So, if one eighth of tried a GLP-1 tried it already and cycled through it, what inning do you think we're at for this market? Obviously, you know, the numbers suggest that it's still growing significantly. I've heard from one of the, let's call it large Midwest pharmas that, I've heard that the total market is, $100 billion or so. And that's kind of been the number batted around, I think from some of the BD groups. So where do you think, Matt, we are in terms of the market penetration for these?

You know, it's easy to say that we're still somewhat in early innings. And I don't know if I'm going to pick it as, like, third, fourth innings. Something like that. But there's two main things. One is new, new mechanisms coming into play. Right. And so, yes, GLP-1s do work well. We’ve seen the benefit now in cardiovascular outcomes even and in across a number of indications, like sleep apnea and kidney and chronic kidney disease. But there are a lot of people who they don't work for or, you know, maybe feel that they need to lose more weight. We also see a pretty rapid rebound in a lot of patients who stop therapy. So, all these things are, on the one hand, limitations of the current therapies, but on the other hand, create opportunities for new therapies, whether it be something that has a different mechanism. So therefore, it is driving different efficacy, whether it be in patients who didn't respond to the GLP-1 by itself, or maybe patients who stop responding, or something that could be used as a maintenance therapy or something like that to try to maintain the weight loss after, you know, stopping the GLP-1 has a better tolerability profile or something like that.

So, there's still a lot of room to grow and there's a lot of different ways, I guess, that pharma companies are looking to address those challenges. One thing that's generated a lot of excitement recently is the ability to try to kind of spare the muscle loss that we see with GLP-1s.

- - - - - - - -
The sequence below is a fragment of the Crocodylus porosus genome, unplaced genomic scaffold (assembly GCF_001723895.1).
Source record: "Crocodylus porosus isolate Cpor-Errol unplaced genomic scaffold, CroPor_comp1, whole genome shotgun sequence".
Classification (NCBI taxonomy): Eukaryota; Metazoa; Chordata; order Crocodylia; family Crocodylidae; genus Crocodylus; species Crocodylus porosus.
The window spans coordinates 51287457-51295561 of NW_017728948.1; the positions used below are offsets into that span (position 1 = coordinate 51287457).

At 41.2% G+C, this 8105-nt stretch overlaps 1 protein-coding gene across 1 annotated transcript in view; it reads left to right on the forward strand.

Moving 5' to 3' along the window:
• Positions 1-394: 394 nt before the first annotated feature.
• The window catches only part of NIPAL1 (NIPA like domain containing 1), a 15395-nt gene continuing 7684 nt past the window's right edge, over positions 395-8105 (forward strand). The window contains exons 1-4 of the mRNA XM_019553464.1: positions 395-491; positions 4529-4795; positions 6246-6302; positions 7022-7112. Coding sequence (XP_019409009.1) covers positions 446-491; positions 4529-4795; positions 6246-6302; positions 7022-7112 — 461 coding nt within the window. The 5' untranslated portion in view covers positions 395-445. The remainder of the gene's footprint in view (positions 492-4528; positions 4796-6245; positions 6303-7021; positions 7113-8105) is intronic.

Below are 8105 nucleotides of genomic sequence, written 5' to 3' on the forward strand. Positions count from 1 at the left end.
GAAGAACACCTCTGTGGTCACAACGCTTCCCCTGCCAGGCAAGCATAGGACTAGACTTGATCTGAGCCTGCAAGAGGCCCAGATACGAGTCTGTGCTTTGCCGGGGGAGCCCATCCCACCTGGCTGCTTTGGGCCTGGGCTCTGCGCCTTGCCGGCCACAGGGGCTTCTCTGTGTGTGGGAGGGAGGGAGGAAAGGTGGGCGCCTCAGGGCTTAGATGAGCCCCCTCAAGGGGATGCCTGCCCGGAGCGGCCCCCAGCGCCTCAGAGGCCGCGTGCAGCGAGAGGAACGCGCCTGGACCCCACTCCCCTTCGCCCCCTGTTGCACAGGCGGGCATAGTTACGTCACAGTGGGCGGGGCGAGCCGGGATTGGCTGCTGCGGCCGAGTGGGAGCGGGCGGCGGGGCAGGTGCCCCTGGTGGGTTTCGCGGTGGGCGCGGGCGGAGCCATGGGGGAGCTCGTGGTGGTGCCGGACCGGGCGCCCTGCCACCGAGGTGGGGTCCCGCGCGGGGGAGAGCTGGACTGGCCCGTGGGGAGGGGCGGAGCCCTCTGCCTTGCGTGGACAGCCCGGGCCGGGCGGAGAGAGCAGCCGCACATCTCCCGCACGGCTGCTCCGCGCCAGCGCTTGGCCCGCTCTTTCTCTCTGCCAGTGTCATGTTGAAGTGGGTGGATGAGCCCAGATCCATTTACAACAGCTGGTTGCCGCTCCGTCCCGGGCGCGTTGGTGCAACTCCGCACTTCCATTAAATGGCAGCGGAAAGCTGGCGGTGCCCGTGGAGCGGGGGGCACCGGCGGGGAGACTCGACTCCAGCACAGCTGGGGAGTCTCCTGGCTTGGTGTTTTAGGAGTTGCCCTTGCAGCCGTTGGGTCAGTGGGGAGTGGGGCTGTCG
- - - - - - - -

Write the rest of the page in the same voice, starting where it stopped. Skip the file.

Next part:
And there's a lot of companies that are looking at ways to do that so that, okay, maybe your composition of weight loss is better when you're on the GLP-1. And don't lose as much muscle, maybe when you come off it, your basal metabolic rate is still a little bit higher because you have this muscle mass. And that will hopefully allow you to better maintain that weight longer term or, you know, do something else to help you kind of maintain that weight loss longer term.

Yeah. I definitely would echo that. I know of a private company looking at this. An apelin receptor agonist, which is being studied in combination with one of the, very successful, GLP-1s. And I know that they're very much focused on not only greater weight loss, but also higher quality weight loss. And apparently the FDA is really coming around to looking at quality of weight loss endpoints. So, I'm, very interested in that and that program and I guess the some out of settings also are being used in combination maybe that leads to Andy, what are you looking for in terms of the next few months in terms of interesting data points coming out? I know you followed the orals really closely.

Yeah. There's, there's an oral small molecule. So, I guess the excitement is this…So when people talk about orals, there are two formulations. One is basically kind of a reformulation of these peptide drugs that's on the market. So, Tim, you kind of mentioned semaglutide and tirzepatide. They're basically peptide, backbone. And it's difficult, relatively speaking, compared to another modality, which is small molecules in terms of manufacturing. And you've seen a lot of kind of consolidation and focus on manufacturing in the field to just make sure that, you know, you can actually meet the demand that's out there. So the small molecule, beyond just having the oral convenience is also there's a benefit in terms of the ability to manufacture, you know, sufficient supply.

So, when you're talking about, a condition that affects millions of people, obviously manufacturing is top of mind. And having the ability, to use small molecule modality to drug what's conventionally thought of as a peptide receptor, that's a really giant leap forward in terms of scientific progress.